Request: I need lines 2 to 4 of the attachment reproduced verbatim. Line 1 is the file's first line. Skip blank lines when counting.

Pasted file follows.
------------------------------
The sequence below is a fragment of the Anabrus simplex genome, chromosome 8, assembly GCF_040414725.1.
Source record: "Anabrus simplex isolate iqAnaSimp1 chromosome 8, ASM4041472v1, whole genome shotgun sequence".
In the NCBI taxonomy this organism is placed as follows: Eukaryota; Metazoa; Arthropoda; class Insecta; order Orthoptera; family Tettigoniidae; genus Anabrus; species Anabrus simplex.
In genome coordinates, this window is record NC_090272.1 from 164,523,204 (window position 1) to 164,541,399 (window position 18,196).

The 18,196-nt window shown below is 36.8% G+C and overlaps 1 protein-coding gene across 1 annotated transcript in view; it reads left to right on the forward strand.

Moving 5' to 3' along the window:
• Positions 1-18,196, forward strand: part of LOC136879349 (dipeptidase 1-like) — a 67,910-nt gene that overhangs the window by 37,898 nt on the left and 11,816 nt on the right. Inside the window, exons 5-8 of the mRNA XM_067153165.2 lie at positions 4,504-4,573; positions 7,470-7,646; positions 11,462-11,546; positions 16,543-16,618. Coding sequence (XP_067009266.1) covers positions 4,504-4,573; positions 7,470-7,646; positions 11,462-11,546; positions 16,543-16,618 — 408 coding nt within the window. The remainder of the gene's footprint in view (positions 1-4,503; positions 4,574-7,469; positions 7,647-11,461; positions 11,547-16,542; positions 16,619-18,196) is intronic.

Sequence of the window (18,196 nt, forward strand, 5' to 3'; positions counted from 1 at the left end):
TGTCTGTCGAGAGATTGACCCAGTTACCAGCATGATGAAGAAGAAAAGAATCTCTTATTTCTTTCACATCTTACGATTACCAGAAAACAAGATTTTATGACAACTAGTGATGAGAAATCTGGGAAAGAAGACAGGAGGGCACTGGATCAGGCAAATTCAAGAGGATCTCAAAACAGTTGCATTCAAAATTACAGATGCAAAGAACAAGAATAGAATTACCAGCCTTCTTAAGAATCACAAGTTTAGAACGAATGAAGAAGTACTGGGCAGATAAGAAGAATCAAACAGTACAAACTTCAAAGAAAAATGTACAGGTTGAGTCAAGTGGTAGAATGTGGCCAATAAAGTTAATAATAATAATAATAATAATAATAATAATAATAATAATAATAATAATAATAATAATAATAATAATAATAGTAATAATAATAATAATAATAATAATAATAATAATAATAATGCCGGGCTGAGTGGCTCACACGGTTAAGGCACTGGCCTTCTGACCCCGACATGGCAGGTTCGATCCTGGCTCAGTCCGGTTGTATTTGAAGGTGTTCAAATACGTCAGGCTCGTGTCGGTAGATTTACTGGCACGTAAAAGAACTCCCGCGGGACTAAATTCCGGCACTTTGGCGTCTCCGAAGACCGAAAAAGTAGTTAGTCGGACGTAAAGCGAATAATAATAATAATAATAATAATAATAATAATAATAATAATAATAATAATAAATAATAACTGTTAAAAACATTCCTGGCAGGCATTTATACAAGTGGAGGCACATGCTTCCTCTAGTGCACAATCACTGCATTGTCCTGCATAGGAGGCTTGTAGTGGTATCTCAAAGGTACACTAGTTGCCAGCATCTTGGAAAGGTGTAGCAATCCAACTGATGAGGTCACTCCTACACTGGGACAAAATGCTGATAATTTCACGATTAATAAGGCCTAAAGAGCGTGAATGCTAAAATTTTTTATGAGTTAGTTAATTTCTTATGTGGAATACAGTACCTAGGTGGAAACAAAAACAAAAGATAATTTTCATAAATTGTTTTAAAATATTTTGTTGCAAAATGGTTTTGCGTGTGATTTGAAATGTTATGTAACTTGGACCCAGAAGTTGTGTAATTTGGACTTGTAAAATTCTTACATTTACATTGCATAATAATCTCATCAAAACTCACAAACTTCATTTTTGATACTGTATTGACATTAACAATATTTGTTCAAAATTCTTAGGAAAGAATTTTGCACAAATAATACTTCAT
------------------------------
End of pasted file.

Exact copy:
Source record: "Anabrus simplex isolate iqAnaSimp1 chromosome 8, ASM4041472v1, whole genome shotgun sequence".
In the NCBI taxonomy this organism is placed as follows: Eukaryota; Metazoa; Arthropoda; class Insecta; order Orthoptera; family Tettigoniidae; genus Anabrus; species Anabrus simplex.
In genome coordinates, this window is record NC_090272.1 from 164,523,204 (window position 1) to 164,541,399 (window position 18,196).